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To drive down rates of disease, we need to look beyond the NHS

The Major Conditions Strategy can only build a healthier society if it considers economic inequalities.

By David Buck

Last week the government published the first stage of its Major Conditions Strategy. The report sets out the government’s initial thinking on its approach to tackling the growing burden of ill health. Does it stack up?

There can be no denying the health of the nation is in bad shape. Whether looking at life expectancy, levels of chronic ill health, inequalities, mental health, or the drivers of poor health, such as obesity, England’s recent record is poor and often compares badly to our neighbours. Unless something changes, the Health Foundation has projected that 2.5 million more people in England will be living with major illness by 2040 than in 2019. The government’s Major Conditions Strategy correctly argues that this means we must do more to prevent and delay the development of major conditions, in particular the six that drive the majority of ill health and early death: cancers, cardiovascular disease (including stroke and diabetes), musculoskeletal disorders (such as arthritis), mental ill health, dementia and chronic respiratory disease.

The problem is that people are increasingly experiencing many of these conditions at the same time, and the median age at which this happens is dropping and is now below 60. This requires changes to the way the NHS responds to ill health, from delivering care and treatment in silos by condition, to a more holistic approach which has implications for how services are delivered and organised, and how staff are trained. There is therefore much to agree with, as the strategy sets out the case for change and is rightfully optimistic that there is much more that can be done to help people lead better lives through preventing, delaying and supporting people with major conditions.

But if you want to know what the government is actually going to do, beyond existing commitments, you will be disappointed and will have to wait for the final strategy, scheduled for early 2024. To really make a difference, the government needs to make some bigger strategic calls.

The report accepts that what has driven the increase in major conditions is primarily beyond the NHS’s control – it’s how we live our lives and the conditions in which we live them, including air quality, food, physical activity, tobacco, housing and job quality to name just a few. And the more deprived a community is, the worse these factors are, and the earlier and more severely people get major conditions.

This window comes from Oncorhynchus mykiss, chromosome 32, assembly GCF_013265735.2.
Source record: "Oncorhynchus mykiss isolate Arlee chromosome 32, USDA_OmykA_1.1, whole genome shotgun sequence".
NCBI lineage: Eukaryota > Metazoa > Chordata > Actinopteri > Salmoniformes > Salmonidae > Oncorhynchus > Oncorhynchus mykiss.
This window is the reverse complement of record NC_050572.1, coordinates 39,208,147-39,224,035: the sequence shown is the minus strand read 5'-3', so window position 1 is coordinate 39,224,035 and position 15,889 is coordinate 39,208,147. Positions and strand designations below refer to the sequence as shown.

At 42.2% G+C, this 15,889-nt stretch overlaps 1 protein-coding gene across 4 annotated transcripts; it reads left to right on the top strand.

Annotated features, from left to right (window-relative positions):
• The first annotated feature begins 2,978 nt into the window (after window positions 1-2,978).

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These policy domains sit across much of Whitehall and in other tiers of government and public service. How resources flow from Whitehall into local places is therefore important in realising improvements. Worryingly, this month the Institute for Fiscal Studies has shown that funding allocations for some key services are not as aligned with deprivation and need as they should be. Will the Major Conditions Strategy be brave enough to get into this debate? Or will it stay “in-lane” and focus on just what the NHS can do?

But of course, it’s not all about the resources, it’s also political choices. The government needs to respond to the logic of its own analysis, that changing the way the NHS does things is necessary, but not sufficient. All the evidence points to stronger government intervention on prevention as the big win for population health, including smarter regulation of the food, tobacco and alcohol industries, and tackling inequalities in economic conditions. If this government really wants to make a long-term difference to the trajectory of major conditions and provide better care for those that have them, it needs to be bold in the final months before the next general election. It needs to rediscover the appetite for change that led it to implement the successful soft drinks levy, for instance. Will the government be bold enough to implement in full its own independent review of smoking and progressively increase the legal smoking age, or perhaps follow Scotland by setting a minimum unit price of alcohol? We will find out early next year.

Whoever forms the next government after the likely 2024 general election will need to pick up this mantle if they want to alleviate an ever-growing burden of illness. The recent independent Covenant for Health report, produced by a panel of experts and led by Lord Filkin, provides a list of oven-ready policies that would deliver measurable progress on prevention, if backed by a resilient cross-party commitment to “build a healthier nation over a generation”. These recommendations include a sugar and salt reformulation of foods; funding for strengthening communities in the poorest and unhealthiest places; and an independent review of the Treasury’s policies and how they impact health. This is crucial given the number of people out of work due to ill health, and the Treasury must own the goal to reduce health risks rather than be a critical bystander.

[Also read: The Research Brief: The case for preventing rather than treating ill health]

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